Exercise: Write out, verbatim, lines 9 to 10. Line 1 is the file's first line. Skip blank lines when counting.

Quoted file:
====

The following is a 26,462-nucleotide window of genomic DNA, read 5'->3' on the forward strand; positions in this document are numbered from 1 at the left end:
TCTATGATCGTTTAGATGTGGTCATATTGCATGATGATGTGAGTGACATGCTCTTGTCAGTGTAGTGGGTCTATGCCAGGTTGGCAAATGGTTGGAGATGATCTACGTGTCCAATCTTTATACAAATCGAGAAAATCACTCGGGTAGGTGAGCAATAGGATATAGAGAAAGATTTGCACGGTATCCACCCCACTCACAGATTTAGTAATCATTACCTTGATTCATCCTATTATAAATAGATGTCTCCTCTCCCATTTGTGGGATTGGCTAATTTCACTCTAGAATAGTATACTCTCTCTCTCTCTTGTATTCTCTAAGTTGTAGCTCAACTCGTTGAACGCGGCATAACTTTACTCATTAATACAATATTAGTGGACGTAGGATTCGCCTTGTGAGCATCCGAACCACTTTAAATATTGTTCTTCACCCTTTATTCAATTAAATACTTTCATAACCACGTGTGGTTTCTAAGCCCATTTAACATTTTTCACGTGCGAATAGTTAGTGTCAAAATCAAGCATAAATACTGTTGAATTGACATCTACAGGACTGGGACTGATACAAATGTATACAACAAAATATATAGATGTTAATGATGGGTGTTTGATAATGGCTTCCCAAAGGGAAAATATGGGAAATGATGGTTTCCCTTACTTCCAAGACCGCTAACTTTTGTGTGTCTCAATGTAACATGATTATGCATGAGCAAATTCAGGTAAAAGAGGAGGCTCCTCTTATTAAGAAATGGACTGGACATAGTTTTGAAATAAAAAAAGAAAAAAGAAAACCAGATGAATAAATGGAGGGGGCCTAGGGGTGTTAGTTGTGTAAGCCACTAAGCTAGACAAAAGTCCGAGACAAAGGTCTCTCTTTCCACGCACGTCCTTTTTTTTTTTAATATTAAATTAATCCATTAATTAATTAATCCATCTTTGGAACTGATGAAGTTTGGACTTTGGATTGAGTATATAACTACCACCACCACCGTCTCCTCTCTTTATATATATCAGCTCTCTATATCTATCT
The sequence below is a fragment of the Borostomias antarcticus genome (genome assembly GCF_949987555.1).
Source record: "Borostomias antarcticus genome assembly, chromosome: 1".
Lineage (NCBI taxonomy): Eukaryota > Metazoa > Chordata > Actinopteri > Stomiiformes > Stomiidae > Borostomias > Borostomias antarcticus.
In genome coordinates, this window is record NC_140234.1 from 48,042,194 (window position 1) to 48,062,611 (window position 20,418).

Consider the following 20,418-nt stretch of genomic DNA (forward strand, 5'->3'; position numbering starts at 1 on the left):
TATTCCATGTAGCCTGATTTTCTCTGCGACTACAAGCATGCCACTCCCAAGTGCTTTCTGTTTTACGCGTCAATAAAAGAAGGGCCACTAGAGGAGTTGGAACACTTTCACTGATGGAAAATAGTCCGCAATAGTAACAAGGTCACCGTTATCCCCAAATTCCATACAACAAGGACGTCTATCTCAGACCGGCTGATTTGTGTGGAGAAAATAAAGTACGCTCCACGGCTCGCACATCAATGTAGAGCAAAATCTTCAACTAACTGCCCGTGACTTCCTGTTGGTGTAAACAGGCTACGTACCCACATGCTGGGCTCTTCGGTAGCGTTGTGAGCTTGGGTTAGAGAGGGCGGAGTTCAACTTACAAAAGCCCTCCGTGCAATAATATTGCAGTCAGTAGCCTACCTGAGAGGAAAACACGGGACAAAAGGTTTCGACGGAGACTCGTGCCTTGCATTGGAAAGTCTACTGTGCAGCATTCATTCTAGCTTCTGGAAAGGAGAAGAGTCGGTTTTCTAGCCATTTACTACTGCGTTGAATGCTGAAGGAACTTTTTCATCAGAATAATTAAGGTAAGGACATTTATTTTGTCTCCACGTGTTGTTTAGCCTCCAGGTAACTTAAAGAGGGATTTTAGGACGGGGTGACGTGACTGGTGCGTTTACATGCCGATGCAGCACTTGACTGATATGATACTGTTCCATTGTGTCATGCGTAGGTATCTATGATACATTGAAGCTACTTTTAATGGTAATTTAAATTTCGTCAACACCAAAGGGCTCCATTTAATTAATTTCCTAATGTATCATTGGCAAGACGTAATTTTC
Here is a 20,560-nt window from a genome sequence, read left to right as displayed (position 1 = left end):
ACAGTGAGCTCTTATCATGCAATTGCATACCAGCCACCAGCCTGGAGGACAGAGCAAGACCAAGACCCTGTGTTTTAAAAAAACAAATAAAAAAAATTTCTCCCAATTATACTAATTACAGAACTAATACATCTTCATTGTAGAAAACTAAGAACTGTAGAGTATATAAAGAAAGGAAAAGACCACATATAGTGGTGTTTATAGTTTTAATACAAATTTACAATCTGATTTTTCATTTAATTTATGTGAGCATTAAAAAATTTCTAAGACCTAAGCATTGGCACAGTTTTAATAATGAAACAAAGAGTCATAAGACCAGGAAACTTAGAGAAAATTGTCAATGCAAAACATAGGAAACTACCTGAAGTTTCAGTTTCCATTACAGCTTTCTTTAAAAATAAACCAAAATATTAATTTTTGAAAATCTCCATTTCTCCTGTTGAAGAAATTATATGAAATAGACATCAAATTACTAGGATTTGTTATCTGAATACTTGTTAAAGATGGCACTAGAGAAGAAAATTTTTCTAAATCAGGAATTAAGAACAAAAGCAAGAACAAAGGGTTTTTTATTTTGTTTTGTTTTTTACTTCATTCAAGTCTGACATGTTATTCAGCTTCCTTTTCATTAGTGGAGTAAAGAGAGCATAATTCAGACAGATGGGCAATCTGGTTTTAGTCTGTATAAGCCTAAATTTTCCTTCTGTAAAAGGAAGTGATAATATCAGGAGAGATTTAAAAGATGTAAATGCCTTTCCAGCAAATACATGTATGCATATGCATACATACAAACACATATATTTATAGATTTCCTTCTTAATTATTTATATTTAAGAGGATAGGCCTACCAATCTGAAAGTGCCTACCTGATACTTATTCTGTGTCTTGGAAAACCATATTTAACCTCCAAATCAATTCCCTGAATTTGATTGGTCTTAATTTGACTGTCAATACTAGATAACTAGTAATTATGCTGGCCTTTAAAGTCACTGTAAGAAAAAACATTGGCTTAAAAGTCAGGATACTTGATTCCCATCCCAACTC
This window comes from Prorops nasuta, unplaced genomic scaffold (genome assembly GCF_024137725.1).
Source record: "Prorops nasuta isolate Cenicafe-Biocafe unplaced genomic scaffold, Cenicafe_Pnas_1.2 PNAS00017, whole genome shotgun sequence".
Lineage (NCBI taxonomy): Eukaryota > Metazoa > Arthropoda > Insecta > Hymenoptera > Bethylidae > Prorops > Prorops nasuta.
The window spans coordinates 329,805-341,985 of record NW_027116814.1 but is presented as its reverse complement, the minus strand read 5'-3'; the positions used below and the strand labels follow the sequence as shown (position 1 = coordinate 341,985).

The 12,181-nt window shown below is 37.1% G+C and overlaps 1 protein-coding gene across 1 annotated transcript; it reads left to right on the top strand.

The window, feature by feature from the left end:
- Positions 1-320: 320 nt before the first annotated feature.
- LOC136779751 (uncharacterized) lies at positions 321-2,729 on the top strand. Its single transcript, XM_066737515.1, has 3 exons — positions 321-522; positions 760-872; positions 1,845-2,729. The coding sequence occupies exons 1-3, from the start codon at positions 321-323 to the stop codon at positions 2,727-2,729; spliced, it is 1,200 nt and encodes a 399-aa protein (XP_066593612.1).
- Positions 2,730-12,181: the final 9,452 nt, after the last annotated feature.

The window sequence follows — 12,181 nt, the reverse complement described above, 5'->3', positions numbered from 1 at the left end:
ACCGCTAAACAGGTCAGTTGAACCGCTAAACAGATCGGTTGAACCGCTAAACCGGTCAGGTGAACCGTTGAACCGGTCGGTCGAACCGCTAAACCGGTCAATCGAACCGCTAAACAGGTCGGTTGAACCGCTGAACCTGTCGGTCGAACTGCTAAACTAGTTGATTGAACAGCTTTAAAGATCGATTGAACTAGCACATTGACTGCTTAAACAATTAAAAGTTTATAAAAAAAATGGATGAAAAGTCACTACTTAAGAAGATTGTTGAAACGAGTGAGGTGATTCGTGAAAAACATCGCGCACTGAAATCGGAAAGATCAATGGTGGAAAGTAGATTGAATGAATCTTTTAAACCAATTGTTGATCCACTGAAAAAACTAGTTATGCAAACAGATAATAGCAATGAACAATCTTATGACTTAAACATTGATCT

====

Here is a 20,560-nt window from a genome sequence, read left to right as displayed (position 1 = left end):
ACAGTGAGCTCTTATCATGCAATTGCATACCAGCCACCAGCCTGGAGGACAGAGCAAGACCAAGACCCTGTGTTTTAAAAAAACAAATAAAAAAAATTTCTCCCAATTATACTAATTACAGAACTAATACATCTTCATTGTAGAAAACTAAGAACTGTAGAGTATATAAAGAAAGGAAAAGACCACATATAGTGGTGTTTATAGTTTTAATACAAATTTACAATCTGATTTTTCATTTAATTTATGTGAGCATTAAAAAATTTCTAAGACCTAAGCATTGGCACAGTTTTAATAATGAAACAAAGAGTCATAAGACCAGGAAACTTAGAGAAAATTGTCAATGCAAAACATAGGAAACTACCTGAAGTTTCAGTTTCCATTACAGCTTTCTTTAAAAATAAACCAAAATATTAATTTTTGAAAATCTCCATTTCTCCTGTTGAAGAAATTATATGAAATAGACATCAAATTACTAGGATTTGTTATCTGAATACTTGTTAAAGATGGCACTAGAGAAGAAAATTTTTCTAAATCAGGAATTAAGAACAAAAGCAAGAACAAAGGGTTTTTTATTTTGTTTTGTTTTTTACTTCATTCAAGTCTGACATGTTATTCAGCTTCCTTTTCATTAGTGGAGTAAAGAGAGCATAATTCAGACAGATGGGCAATCTGGTTTTAGTCTGTATAAGCCTAAATTTTCCTTCTGTAAAAGGAAGTGATAATATCAGGAGAGATTTAAAAGATGTAAATGCCTTTCCAGCAAATACATGTATGCATATGCATACATACAAACACATATATTTATAGATTTCCTTCTTAATTATTTATATTTAAGAGGATAGGCCTACCAATCTGAAAGTGCCTACCTGATACTTATTCTGTGTCTTGGAAAACCATATTTAACCTCCAAATCAATTCCCTGAATTTGATTGGTCTTAATTTGACTGTCAATACTAGATAACTAGTAATTATGCTGGCCTTTAAAGTCACTGTAAGAAAAAACATTGGCTTAAAAGTCAGGATACTTGATTCCCATCCCAACTC